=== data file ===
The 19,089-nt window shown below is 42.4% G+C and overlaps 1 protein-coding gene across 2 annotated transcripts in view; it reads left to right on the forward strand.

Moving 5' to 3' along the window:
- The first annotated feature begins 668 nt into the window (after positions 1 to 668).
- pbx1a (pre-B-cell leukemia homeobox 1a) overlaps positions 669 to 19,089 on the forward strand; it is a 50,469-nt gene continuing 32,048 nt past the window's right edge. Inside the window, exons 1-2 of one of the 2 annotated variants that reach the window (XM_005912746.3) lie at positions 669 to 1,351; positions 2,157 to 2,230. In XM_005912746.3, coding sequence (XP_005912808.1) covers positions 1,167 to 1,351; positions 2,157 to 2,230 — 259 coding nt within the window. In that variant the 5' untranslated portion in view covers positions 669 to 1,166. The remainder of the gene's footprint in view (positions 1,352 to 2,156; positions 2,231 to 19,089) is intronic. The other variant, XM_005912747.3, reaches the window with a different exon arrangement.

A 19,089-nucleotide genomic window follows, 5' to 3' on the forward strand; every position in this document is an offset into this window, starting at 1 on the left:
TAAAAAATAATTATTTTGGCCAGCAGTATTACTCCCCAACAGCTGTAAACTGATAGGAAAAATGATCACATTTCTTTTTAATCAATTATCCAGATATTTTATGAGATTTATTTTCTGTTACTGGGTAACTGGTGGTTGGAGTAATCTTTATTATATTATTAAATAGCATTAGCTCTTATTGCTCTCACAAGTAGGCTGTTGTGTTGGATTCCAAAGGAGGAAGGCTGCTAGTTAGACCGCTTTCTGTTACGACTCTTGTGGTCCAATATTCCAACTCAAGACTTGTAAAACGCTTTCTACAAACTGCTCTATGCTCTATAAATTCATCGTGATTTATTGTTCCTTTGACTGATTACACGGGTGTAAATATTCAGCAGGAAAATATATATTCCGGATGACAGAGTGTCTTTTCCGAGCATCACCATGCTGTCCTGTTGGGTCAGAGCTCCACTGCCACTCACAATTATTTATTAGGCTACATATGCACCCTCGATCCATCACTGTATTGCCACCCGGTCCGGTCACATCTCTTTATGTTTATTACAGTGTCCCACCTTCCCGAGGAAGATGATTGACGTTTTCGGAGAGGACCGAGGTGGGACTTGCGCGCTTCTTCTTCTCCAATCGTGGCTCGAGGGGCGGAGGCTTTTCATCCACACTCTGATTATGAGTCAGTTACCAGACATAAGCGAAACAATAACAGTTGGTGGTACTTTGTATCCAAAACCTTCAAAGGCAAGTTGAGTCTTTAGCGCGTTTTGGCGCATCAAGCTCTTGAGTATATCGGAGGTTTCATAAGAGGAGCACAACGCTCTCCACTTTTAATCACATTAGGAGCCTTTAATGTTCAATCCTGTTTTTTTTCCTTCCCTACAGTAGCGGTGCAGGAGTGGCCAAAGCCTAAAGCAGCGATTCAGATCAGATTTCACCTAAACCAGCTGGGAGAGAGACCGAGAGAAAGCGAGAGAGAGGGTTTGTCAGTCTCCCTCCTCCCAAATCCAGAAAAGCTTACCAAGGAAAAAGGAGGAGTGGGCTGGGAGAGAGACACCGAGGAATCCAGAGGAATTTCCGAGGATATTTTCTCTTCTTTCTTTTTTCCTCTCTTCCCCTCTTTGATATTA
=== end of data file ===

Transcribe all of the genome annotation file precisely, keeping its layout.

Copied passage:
The 19,089-nt window shown below is 42.4% G+C and overlaps 1 protein-coding gene across 2 annotated transcripts in view; it reads left to right on the forward strand.

Moving 5' to 3' along the window:
- The first annotated feature begins 668 nt into the window (after positions 1 to 668).
- pbx1a (pre-B-cell leukemia homeobox 1a) overlaps positions 669 to 19,089 on the forward strand; it is a 50,469-nt gene continuing 32,048 nt past the window's right edge. Inside the window, exons 1-2 of one of the 2 annotated variants that reach the window (XM_005912746.3) lie at positions 669 to 1,351; positions 2,157 to 2,230. In XM_005912746.3, coding sequence (XP_005912808.1) covers positions 1,167 to 1,351; positions 2,157 to 2,230 — 259 coding nt within the window. In that variant the 5' untranslated portion in view covers positions 669 to 1,166. The remainder of the gene's footprint in view (positions 1,352 to 2,156; positions 2,231 to 19,089) is intronic. The other variant, XM_005912747.3, reaches the window with a different exon arrangement.

A 19,089-nucleotide genomic window follows, 5' to 3' on the forward strand; every position in this document is an offset into this window, starting at 1 on the left:
TAAAAAATAATTATTTTGGCCAGCAGTATTACTCCCCAACAGCTGTAAACTGATAGGAAAAATGATCACATTTCTTTTTAATCAATTATCCAGATATTTTATGAGATTTATTTTCTGTTACTGGGTAACTGGTGGTTGGAGTAATCTTTATTATATTATTAAATAGCATTAGCTCTTATTGCTCTCACAAGTAGGCTGTTGTGTTGGATTCCAAAGGAGGAAGGCTGCTAGTTAGACCGCTTTCTGTTACGACTCTTGTGGTCCAATATTCCAACTCAAGACTTGTAAAACGCTTTCTACAAACTGCTCTATGCTCTATAAATTCATCGTGATTTATTGTTCCTTTGACTGATTACACGGGTGTAAATATTCAGCAGGAAAATATATATTCCGGATGACAGAGTGTCTTTTCCGAGCATCACCATGCTGTCCTGTTGGGTCAGAGCTCCACTGCCACTCACAATTATTTATTAGGCTACATATGCACCCTCGATCCATCACTGTATTGCCACCCGGTCCGGTCACATCTCTTTATGTTTATTACAGTGTCCCACCTTCCCGAGGAAGATGATTGACGTTTTCGGAGAGGACCGAGGTGGGACTTGCGCGCTTCTTCTTCTCCAATCGTGGCTCGAGGGGCGGAGGCTTTTCATCCACACTCTGATTATGAGTCAGTTACCAGACATAAGCGAAACAATAACAGTTGGTGGTACTTTGTATCCAAAACCTTCAAAGGCAAGTTGAGTCTTTAGCGCGTTTTGGCGCATCAAGCTCTTGAGTATATCGGAGGTTTCATAAGAGGAGCACAACGCTCTCCACTTTTAATCACATTAGGAGCCTTTAATGTTCAATCCTGTTTTTTTTCCTTCCCTACAGTAGCGGTGCAGGAGTGGCCAAAGCCTAAAGCAGCGATTCAGATCAGATTTCACCTAAACCAGCTGGGAGAGAGACCGAGAGAAAGCGAGAGAGAGGGTTTGTCAGTCTCCCTCCTCCCAAATCCAGAAAAGCTTACCAAGGAAAAAGGAGGAGTGGGCTGGGAGAGAGACACCGAGGAATCCAGAGGAATTTCCGAGGATATTTTCTCTTCTTTCTTTTTTCCTCTCTTCCCCTCTTTGATATTA